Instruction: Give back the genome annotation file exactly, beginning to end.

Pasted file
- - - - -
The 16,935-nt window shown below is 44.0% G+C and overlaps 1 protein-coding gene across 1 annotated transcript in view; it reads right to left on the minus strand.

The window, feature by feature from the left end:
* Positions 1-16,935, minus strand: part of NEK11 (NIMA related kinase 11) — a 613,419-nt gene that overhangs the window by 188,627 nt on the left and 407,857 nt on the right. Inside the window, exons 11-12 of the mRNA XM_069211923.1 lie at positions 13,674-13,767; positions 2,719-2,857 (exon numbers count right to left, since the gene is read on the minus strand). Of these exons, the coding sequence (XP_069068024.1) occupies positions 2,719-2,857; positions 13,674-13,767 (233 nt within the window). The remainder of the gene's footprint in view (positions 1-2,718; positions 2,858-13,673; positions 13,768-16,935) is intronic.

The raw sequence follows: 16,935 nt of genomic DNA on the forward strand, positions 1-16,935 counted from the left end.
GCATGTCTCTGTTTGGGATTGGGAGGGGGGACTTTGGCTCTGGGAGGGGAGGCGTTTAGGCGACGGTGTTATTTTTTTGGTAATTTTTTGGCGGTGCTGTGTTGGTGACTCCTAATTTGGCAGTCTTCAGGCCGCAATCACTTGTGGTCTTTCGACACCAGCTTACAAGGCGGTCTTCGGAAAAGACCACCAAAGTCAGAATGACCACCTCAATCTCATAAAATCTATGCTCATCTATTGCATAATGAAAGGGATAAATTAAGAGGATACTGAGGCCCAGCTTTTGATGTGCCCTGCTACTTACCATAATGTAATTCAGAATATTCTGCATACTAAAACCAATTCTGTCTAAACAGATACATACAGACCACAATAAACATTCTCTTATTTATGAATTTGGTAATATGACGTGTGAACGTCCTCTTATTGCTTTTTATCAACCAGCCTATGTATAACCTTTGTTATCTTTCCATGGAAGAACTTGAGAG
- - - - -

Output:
The 16,935-nt window shown below is 44.0% G+C and overlaps 1 protein-coding gene across 1 annotated transcript in view; it reads right to left on the minus strand.

The window, feature by feature from the left end:
* Positions 1-16,935, minus strand: part of NEK11 (NIMA related kinase 11) — a 613,419-nt gene that overhangs the window by 188,627 nt on the left and 407,857 nt on the right. Inside the window, exons 11-12 of the mRNA XM_069211923.1 lie at positions 13,674-13,767; positions 2,719-2,857 (exon numbers count right to left, since the gene is read on the minus strand). Of these exons, the coding sequence (XP_069068024.1) occupies positions 2,719-2,857; positions 13,674-13,767 (233 nt within the window). The remainder of the gene's footprint in view (positions 1-2,718; positions 2,858-13,673; positions 13,768-16,935) is intronic.

The raw sequence follows: 16,935 nt of genomic DNA on the forward strand, positions 1-16,935 counted from the left end.
GCATGTCTCTGTTTGGGATTGGGAGGGGGGACTTTGGCTCTGGGAGGGGAGGCGTTTAGGCGACGGTGTTATTTTTTTGGTAATTTTTTGGCGGTGCTGTGTTGGTGACTCCTAATTTGGCAGTCTTCAGGCCGCAATCACTTGTGGTCTTTCGACACCAGCTTACAAGGCGGTCTTCGGAAAAGACCACCAAAGTCAGAATGACCACCTCAATCTCATAAAATCTATGCTCATCTATTGCATAATGAAAGGGATAAATTAAGAGGATACTGAGGCCCAGCTTTTGATGTGCCCTGCTACTTACCATAATGTAATTCAGAATATTCTGCATACTAAAACCAATTCTGTCTAAACAGATACATACAGACCACAATAAACATTCTCTTATTTATGAATTTGGTAATATGACGTGTGAACGTCCTCTTATTGCTTTTTATCAACCAGCCTATGTATAACCTTTGTTATCTTTCCATGGAAGAACTTGAGAG